app.config["DISCORD_BOT_TOKEN"] = os.environ.get("token")

Now, we initialise quart-discord by doing the following:

discordd = DiscordOAuth2Session(app)

Note: I have named the variable discordd so the discord module does not get mixed up with it
Now let's start using routes to create the dashboard!

Using routes.

We want the user to be able to log into the website via Discord, and that is the purpose of quart-discord. However, we would want to show them something different if they aren't logged into Discord on our website. This is where we use jinja2 formatting.
First we will tweak our home route:

async def home():
  return await render_template("index.html")

We are now going to add a line which tells our program if the user has logged in or not:

async def home():
  logged = ""
  if await discordd.authorized:
    logged = True
  return await render_template("index.html", logged=logged)

When we pass this to our html template, we can make it so if the user is not logged in, then a button will pop up that they should log in. Otherwise, the dashboard will be shown to them. So let's now code this into our HTML template.

So, Jinja2 uses curly brackets {} and percentages % in HTML templates.
So let's start!
Go to your index.html and for me, the dashboard is going to be in section, id="four".
Basically some HTML for feature cards - pretty neat.
So I am going to add the code that will tell jinja2 what to show:

{% if logged %} <!-- if logged == True -->
{% else %}
{% endif %}

As you can see here, jinja2 has end statements which you need to put in.
If you have got a web template, then you can add a button for the else statement, otherwise, create one.

{% if logged %} <!-- if logged == True -->
  <ul class="actions">
    <li><a href="/logout/" class="button">Logout</a></li>
{% else %}
  <ul class="actions">
    <li><a href="/login/" class="button">Log into Discord</a></li>
{% endif %}

For the href, we are putting a route so when the user clicks the button, we can code exactly what happens in the background. So, lets do that!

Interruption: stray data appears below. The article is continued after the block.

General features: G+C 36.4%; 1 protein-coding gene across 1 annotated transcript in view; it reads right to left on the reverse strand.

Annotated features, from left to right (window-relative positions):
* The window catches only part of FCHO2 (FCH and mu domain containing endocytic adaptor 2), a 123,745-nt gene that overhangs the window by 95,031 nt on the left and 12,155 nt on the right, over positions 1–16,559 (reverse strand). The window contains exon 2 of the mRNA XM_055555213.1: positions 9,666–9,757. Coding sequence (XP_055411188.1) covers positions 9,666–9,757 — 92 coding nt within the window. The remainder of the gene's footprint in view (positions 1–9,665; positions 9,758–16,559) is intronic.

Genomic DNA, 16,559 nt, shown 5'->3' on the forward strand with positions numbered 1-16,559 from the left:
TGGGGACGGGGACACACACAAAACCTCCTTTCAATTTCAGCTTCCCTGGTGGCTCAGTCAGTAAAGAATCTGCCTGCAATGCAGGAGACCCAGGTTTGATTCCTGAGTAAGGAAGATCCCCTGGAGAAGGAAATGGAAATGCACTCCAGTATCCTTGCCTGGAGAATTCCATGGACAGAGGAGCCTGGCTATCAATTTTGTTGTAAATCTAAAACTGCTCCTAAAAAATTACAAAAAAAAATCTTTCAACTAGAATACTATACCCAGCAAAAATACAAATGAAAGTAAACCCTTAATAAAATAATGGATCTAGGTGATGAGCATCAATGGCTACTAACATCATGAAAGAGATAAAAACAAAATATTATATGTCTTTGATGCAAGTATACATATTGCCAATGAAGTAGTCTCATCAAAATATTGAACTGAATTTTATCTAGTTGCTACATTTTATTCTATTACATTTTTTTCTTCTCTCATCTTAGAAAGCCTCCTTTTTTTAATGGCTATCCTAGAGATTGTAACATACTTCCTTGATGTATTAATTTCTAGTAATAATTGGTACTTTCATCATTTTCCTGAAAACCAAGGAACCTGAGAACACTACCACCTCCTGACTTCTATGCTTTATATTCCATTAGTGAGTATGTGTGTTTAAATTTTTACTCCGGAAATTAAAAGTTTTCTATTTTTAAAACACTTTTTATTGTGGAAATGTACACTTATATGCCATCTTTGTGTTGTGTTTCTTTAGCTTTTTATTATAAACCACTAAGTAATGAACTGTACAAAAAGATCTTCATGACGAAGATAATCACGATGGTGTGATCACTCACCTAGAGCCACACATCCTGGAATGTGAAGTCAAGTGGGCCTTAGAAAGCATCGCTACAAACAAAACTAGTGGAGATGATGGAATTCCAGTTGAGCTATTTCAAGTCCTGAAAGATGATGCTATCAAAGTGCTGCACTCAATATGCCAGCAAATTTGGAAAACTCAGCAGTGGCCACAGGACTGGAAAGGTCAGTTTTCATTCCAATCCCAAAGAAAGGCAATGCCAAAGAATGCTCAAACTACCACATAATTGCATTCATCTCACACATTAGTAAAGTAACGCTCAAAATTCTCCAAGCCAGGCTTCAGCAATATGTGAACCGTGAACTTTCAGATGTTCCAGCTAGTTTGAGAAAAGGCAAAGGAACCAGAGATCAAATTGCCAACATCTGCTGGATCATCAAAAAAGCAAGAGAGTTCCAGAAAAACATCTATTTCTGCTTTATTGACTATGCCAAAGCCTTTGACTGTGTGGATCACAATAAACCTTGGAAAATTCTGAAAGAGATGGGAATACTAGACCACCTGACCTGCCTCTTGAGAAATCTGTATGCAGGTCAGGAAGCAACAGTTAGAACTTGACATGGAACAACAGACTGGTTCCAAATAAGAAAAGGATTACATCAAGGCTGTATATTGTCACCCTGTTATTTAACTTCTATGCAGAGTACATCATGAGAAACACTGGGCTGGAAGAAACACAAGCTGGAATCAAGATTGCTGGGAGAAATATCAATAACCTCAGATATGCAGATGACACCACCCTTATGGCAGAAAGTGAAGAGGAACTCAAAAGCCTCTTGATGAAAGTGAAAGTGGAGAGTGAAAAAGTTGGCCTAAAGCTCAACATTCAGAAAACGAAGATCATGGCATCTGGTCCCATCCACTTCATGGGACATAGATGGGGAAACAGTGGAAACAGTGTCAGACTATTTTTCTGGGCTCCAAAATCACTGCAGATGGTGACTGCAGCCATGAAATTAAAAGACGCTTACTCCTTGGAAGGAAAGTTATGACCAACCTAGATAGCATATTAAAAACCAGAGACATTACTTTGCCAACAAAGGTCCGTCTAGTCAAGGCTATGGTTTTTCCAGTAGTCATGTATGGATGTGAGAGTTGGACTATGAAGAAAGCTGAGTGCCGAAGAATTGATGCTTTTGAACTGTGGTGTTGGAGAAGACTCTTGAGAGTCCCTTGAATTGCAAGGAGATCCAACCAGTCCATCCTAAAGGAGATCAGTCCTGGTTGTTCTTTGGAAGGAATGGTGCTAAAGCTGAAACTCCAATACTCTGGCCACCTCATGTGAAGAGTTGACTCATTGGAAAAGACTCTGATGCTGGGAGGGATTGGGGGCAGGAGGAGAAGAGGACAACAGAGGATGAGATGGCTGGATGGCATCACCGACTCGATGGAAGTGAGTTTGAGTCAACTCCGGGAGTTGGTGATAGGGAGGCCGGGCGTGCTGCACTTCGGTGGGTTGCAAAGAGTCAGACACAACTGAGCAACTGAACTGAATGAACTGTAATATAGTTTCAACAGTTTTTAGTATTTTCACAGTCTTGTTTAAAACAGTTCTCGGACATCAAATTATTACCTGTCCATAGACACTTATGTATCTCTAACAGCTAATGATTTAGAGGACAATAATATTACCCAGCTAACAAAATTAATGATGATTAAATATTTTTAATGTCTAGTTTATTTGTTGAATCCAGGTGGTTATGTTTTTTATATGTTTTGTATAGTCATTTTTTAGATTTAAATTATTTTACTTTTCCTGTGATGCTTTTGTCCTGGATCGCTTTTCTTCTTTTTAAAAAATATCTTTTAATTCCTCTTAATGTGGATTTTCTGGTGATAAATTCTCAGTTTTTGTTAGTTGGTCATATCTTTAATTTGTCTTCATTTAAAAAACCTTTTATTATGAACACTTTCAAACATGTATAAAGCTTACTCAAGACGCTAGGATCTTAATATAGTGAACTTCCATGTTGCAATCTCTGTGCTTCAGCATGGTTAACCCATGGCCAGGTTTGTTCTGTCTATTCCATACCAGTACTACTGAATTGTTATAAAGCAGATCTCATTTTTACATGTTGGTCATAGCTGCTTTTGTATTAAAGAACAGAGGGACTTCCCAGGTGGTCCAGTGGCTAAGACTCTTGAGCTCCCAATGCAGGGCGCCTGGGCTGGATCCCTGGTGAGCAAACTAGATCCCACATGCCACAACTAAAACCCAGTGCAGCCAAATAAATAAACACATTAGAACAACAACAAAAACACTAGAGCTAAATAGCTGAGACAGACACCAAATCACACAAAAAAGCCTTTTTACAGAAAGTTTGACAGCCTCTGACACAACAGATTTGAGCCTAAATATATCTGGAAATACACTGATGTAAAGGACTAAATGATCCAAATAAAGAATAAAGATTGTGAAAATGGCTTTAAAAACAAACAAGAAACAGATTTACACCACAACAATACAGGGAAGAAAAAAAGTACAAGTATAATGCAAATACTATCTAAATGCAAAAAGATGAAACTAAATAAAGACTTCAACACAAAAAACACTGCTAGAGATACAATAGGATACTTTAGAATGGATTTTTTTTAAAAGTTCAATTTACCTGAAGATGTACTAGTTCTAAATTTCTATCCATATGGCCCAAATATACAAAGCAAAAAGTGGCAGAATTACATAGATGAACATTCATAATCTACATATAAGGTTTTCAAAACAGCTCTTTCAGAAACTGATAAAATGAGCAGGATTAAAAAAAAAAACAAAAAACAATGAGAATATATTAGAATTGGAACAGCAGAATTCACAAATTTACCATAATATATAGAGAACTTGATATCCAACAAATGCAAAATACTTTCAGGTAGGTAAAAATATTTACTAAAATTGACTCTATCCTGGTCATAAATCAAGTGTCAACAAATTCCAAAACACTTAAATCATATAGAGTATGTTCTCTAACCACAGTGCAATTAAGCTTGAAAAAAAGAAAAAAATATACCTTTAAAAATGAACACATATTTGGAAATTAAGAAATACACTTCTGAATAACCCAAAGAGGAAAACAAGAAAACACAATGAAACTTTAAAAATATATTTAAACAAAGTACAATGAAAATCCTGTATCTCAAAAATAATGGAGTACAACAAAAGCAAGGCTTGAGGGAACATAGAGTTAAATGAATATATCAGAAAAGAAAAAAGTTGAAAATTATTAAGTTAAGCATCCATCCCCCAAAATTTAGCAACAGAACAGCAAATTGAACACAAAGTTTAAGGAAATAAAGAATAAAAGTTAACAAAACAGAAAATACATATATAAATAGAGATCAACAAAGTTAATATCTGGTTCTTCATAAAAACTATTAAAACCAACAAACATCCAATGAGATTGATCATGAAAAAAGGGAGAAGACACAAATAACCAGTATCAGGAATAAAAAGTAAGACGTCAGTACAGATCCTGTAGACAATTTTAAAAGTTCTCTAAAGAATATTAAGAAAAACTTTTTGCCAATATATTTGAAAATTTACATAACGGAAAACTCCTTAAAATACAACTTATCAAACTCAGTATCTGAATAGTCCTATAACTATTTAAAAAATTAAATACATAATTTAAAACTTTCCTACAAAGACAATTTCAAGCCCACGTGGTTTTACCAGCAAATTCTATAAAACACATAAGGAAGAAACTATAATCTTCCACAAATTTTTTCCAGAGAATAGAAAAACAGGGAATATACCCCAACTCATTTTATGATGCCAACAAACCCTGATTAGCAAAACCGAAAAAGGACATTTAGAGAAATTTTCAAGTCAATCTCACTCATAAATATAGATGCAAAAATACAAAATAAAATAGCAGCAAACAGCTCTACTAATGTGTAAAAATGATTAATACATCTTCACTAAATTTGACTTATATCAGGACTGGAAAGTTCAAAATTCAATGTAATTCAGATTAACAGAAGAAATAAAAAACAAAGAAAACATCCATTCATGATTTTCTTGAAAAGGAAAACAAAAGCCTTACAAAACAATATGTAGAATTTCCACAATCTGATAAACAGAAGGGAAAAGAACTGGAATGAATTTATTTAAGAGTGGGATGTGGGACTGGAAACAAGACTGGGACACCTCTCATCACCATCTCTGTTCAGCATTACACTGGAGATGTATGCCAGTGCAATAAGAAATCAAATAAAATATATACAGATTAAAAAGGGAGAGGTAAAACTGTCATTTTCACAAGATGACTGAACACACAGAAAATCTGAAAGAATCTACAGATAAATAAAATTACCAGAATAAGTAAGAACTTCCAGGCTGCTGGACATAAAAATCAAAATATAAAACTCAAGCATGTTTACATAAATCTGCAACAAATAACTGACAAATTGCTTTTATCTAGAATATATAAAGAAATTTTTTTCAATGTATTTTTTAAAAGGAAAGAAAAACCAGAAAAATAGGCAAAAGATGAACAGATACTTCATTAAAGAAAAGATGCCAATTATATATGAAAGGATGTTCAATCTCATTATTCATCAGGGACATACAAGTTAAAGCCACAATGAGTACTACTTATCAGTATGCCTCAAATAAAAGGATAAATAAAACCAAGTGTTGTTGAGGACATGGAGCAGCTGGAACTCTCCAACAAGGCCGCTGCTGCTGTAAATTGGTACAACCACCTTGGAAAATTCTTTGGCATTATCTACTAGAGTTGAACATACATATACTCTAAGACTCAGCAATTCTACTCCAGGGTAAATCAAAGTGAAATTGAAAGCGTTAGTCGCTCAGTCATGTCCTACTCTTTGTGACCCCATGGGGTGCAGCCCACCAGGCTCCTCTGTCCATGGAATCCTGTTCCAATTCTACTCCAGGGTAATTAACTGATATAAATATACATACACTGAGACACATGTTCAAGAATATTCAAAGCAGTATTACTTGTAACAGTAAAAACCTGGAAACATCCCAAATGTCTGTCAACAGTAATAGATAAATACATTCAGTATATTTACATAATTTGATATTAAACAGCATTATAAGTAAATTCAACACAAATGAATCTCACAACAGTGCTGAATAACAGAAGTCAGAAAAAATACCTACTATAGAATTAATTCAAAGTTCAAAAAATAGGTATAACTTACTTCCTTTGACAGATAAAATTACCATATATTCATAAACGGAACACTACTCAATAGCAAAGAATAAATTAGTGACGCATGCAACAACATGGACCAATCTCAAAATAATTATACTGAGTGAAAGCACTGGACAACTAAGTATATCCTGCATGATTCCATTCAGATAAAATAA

Go back to your main.py and we will create a new route called login:

async def login():
  return await discordd.create_session(scope=["identify", "guilds"])

We will create a session using quart-discord. We only need to know who is accessing our website hence the indentify scope, but you can add more if you need to.
While we are at it, we will also create a login route:

async def logout():
  return redirect(url_for(".home"))

This will log our the user and then redirect them to the home page.
Similarly, when the user has finished authenticating, we need to redirect them to back to the home page:

async def me():
  user = await discordd.fetch_user()
  return redirect(url_for(".home"))

This makes sure that the user is authorised before their details are fetched. Then it redirects to the home - just makes everything a bit more professional xD!
We also need to define the callback route... remember? xD

async def callback():
  await discordd.callback()
    return redirect(bot.url)
    return redirect(url_for(".me"))

You may be wondering, where did bot.url come from? Well, if you wanted to access a part of the website that needed authenticating, wouldn't you be annoyed if after you did that, the website took you all the way back to the home screen? Yeah, you probably would be. So we can create an error_handler and remember where the user wanted to go in the first place. Then, when they have authenticated, we can redirect them to the webpage that they wanted to go to! Neat, right?

async def redirect_unauthorized(e):
  bot.url = request.url
  return redirect(url_for(".login"))

Now when you go to your website (after pressing Run lmao), and try to login, it should hopefully work! Now you can ahve a bit of fun logging in and out xD!
Now we want to let the user know how much money they have without going to Discord. So, we are going to add more code to our "home" route:

async def home():
  logged = ""
  lst = []
  data = {}
  balance = 0
  if await discordd.authorized: